In the last 2 years alone there have been incidents where people went out and committed(or got caught trying to) heinous acts of violence...and later admitted it was b/c of things they heard on TV(notion that Obama would "take all guns away", and ratings of Beck on the Tides Foundation, and some "coming revolution"). People formulate their entire perspective on the world on what they see on TV or the so-called "news".

    Of course I don't blame Glenn Beck completely, but even if there's a debate on this issue....why even allow this crazy and violent rhetoric in our politics???

  11. #101
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    Quote Originally Posted by The Schmooze View Post
    In the last 2 years alone there have been incidents where people went out and committed(or got caught trying to) heinous acts of violence...and later admitted it was b/c of things they heard on TV(notion that Obama would "take all guns away", and ratings of Beck on the Tides Foundation, and some "coming revolution"). People formulate their entire perspective on the world on what they see on TV or the so-called "news".

    Of course I don't blame Glenn Beck completely, but even if there's a debate on this issue....why even allow this crazy and violent rhetoric in our politics???
    Because freedom of speech, and freedom of expression are important.

    You allow it because you have to in the interest of living in a free society.

    And you're gonna have some extreme rhetoric. Comes with the territory. And blaming the rhetoric for the actions, as I have stated quite a few times, is stupid. Blame the guy with the gun, shooting people. He's the problem. Regardless of what TV shows he liked, what movies he liked, what music he listened to, what his political ideology is. As far as the "what they've seen on TV" point. I am not aware of what you are referencing. I know of the guy who apparently was going to target the Tides Foundation to "start a revolution", but nothing other than that story. As far as a "coming revolution", crazy people always talk about stuff like that. 9-11 truthers talk about it non-stop. It's all over all kinds of music, and art, and just about everything.

    But. Think about the argument being advanced. By this standard, numerous people are trying to get Sarah Palin harmed. Based on their own criteria, and their own arguments. Wait...there has to be a gun metaphor in order to be incitement. My mistake.
    Last edited by gcoll; 01-11-2011 at 05:41 PM.

  12. #102
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    Quote Originally Posted by gcoll View Post
    People who claim to care about the level of political rhetoric.

    The right wing doesn't "dominate" cable news. They have Fox News, which is the highest rated station by a wide margin, however the other 2 networks are more left wing. So they dominate in the sense that they get higher ratings, but 2/3 big cable news networks are left wing.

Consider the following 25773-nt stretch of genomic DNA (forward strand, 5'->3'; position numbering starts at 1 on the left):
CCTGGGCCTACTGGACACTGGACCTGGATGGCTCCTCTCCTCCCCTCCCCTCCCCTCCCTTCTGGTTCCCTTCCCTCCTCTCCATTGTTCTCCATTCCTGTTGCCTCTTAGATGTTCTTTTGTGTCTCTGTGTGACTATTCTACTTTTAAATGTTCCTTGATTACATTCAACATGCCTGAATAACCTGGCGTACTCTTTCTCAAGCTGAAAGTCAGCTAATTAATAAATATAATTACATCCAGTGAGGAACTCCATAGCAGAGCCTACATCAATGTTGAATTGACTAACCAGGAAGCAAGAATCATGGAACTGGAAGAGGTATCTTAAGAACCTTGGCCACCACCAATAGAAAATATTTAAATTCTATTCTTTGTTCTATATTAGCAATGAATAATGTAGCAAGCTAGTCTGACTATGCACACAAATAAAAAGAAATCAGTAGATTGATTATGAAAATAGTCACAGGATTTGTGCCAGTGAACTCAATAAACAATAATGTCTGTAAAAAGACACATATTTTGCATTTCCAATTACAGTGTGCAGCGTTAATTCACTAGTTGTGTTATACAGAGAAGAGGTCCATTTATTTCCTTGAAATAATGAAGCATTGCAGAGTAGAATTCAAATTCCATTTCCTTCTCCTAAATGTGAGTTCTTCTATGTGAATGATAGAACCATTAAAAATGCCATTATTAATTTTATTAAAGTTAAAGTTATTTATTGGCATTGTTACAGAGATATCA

As far as talk radio. Yeah, the right wing dominates it. But the left wing dominates the network television stations as well as a lot of the newspapers, and has a pretty good network of blogs and internet news sites.

    As far as why the right didn't call for a tone down of the class warfare rhetoric? Because it's a stupid point. And the right wing is not trying to advance an idea that left wing rhetoric leads to violence. Ever since the Tea Party started the idea that the anti-Obama rhetoric was going to lead to violence was promulgated by people on the left, so they will try to jam any act of violence into that prism. When that Florida School Board shooting happened, there were murmurs from the blogs about Tea Party involvement. When it was revealed he was no member of the Tea Party, that idea was dropped and his ideology stopped mattering.
    Is every media outlet that isn't hard core right considered left wing today? That's the feeling I get from every conservative I know and basically every conservative pundit. Which is really convenient because it's easy to dismiss any news report as "left wing rhetoric" if you convince everybody of this, even if it's a simple news wire.

    CNN has a few left leaning pundits but they are also the station that made Glenn Beck famous (on tv). I don't watch a ton of CNN but their coverage has never seemed anywhere near the bias of Fox and MSNBC.

    You make it sound like the left wing created the rhetoric leading to violence out of thin air. There have been a lot of death threats to representatives. Giffords herself had threats and her offices vandalized.

    The right wing advanced the idea that left wing rehtoric was un-American and un-patriotic for years when Bush was criticized. So the idea that they take the high road is bogus.

    Also there were murmurs about the Arizona shooting being a left wing conspiracy set up to make the right look bad on blogs hours after the shooting. I wouldn't put too much weight into that.

  13. #103
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    Quote Originally Posted by gcoll View Post